A Tulane University researcher who studies bird migration has found that a decline in the number of wood thrushes is probably due to deforestation in Central America, not to the loss and degrading of forest in the United States where the songbird breeds.
Wood thrushes breed in the forests of the eastern United States and migrate in the winter to the forests of Central America. Although they remain a relatively common bird, the species has been declining rapidly since the early 1970s and several researchers have suggested that fragmentation of forests in breeding grounds are playing a major role.
"Many (migratory birds) are declining and to conserve them effectively, we have to think outside U.S. borders - we can't save wood thrush or other migrants by only protecting forests in the U.S."Caz Taylor, associate professor at Tulane
In the new study, Taylor examines how breeding forest fragmentation relates to the shape and strength of density-dependence or how dwindling resources limit bird population. She was surprised to find that declines were more severe in regions where the forest was the least fragmented.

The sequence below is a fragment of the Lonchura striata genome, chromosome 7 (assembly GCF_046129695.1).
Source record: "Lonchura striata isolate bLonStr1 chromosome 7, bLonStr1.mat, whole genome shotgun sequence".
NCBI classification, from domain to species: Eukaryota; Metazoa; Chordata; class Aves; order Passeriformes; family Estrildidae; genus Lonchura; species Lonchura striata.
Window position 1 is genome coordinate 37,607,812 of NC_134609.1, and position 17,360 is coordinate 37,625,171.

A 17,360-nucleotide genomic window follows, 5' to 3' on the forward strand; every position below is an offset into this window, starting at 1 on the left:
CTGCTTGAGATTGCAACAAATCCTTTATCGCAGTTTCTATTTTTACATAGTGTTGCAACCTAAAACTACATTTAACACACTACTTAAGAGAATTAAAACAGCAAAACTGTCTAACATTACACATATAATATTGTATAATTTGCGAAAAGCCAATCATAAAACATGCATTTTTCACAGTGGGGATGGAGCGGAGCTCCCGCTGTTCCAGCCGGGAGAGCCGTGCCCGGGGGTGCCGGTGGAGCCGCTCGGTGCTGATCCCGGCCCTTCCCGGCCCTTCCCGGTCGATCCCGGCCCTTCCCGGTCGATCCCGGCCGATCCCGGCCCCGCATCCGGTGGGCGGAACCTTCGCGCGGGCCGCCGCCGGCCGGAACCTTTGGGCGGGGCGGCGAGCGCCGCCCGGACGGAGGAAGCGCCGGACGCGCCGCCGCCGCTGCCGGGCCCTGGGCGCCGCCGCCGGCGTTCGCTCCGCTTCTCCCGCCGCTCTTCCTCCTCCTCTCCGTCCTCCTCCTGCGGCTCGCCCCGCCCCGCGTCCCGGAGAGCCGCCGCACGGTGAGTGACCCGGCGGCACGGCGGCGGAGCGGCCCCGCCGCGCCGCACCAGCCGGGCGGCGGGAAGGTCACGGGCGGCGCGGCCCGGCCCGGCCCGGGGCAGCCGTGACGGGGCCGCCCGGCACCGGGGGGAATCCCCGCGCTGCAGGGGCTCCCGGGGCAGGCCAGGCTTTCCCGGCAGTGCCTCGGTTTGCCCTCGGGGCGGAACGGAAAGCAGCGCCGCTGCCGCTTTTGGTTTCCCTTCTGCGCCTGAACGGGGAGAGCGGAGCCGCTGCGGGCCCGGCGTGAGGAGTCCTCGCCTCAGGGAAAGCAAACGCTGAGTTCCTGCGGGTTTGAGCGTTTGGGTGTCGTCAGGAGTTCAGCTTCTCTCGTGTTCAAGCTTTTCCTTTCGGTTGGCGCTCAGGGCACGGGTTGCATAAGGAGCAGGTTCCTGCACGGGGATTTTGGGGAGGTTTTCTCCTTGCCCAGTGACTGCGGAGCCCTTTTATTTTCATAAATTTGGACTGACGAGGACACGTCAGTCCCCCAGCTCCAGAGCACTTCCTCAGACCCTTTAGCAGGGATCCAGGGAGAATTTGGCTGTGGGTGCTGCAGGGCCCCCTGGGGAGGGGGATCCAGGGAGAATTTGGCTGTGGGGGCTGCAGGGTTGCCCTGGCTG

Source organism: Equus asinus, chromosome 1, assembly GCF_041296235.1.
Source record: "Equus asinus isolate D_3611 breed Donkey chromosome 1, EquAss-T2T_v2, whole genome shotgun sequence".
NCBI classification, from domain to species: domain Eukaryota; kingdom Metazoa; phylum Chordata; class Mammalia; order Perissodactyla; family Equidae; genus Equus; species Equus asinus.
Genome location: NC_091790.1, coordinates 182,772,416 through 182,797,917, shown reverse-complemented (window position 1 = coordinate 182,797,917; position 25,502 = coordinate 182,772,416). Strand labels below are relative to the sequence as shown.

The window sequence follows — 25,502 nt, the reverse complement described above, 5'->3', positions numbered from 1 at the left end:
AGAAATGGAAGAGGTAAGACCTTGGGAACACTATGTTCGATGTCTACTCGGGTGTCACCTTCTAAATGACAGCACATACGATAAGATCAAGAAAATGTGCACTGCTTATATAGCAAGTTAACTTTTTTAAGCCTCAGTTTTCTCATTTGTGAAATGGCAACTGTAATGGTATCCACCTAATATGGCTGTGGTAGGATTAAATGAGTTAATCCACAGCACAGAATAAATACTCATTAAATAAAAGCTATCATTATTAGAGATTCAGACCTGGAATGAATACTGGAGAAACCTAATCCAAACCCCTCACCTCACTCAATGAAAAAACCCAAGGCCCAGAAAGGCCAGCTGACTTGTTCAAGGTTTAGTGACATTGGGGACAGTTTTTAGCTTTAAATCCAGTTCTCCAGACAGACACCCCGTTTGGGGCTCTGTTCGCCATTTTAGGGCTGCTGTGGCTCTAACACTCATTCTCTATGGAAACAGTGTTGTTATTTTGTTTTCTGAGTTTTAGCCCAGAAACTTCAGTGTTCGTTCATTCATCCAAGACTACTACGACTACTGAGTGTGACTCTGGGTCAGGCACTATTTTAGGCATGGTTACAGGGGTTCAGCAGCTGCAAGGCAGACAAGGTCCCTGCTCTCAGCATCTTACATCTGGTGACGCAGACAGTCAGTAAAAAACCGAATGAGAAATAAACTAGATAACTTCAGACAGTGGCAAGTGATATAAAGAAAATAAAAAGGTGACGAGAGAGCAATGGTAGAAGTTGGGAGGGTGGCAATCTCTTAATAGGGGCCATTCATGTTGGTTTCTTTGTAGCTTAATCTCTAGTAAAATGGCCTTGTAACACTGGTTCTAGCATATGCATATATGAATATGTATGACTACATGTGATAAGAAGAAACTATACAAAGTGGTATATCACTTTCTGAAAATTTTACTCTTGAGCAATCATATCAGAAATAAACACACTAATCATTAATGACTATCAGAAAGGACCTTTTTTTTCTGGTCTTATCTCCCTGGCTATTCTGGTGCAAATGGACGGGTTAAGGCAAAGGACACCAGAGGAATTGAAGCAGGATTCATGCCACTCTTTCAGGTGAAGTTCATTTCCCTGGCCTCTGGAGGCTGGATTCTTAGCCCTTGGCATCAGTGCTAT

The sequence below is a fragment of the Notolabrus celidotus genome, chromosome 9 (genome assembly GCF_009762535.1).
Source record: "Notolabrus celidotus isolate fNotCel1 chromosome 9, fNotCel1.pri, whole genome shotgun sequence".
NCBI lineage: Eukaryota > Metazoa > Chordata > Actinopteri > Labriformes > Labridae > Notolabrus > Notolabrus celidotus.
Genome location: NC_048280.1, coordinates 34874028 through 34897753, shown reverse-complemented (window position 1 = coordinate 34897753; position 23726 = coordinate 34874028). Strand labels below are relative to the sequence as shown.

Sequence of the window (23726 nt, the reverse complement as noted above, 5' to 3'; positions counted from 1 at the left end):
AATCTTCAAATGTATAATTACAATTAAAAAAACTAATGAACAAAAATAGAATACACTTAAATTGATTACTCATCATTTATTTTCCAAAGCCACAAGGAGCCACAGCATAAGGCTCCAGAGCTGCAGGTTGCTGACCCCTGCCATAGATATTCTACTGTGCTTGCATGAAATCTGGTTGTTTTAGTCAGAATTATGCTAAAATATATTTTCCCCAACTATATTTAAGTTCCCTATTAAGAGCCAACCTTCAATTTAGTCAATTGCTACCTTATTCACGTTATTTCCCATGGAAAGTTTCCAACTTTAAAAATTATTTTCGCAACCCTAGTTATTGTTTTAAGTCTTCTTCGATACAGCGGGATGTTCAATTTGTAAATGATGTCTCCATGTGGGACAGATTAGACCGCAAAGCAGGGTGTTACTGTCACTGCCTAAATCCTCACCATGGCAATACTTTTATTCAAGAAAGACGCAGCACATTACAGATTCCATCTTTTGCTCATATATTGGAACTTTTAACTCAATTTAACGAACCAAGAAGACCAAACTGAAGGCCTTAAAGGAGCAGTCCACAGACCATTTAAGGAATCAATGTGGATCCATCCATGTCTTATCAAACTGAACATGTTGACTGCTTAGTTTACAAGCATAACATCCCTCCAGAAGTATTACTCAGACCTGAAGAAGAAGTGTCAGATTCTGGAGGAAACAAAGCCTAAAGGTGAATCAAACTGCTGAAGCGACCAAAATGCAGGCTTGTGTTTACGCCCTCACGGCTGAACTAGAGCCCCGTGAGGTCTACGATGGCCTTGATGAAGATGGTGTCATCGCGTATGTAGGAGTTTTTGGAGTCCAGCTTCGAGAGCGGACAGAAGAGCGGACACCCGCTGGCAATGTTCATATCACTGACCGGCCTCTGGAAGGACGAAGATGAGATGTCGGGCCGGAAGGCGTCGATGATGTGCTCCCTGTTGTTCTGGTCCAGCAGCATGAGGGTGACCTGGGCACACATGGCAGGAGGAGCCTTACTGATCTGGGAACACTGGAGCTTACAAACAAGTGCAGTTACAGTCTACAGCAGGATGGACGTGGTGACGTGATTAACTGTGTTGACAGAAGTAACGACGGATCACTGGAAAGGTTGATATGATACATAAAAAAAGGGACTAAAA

“This demonstrates that while wood thrushes are sensitive to breeding forest fragmentation, it is not the main cause of declines, rather the loss and/or degradation of habitat in the winter range in Central America is the culprit,” Taylor said.
Taylor in collaboration with Bridget Stutchbury, a leading expert on songbirds, reached that same conclusion through a demographic model of the wood thrush population covering the entire network of wintering and breeding regions. That study was published in 2016 in the journal Ecological Applications.
To delve further into how winter habitat affects songbirds, Taylor has recruited a new doctoral student, Fabiola Rodriguez of Honduras to study wood thrush during the over-wintering period in these critical Central American forests. Rodriguez wanted to conduct research in her home country and believes this opportunity will provide a platform for her to train to become a researcher as well as expand research and bird conservation efforts in Honduras.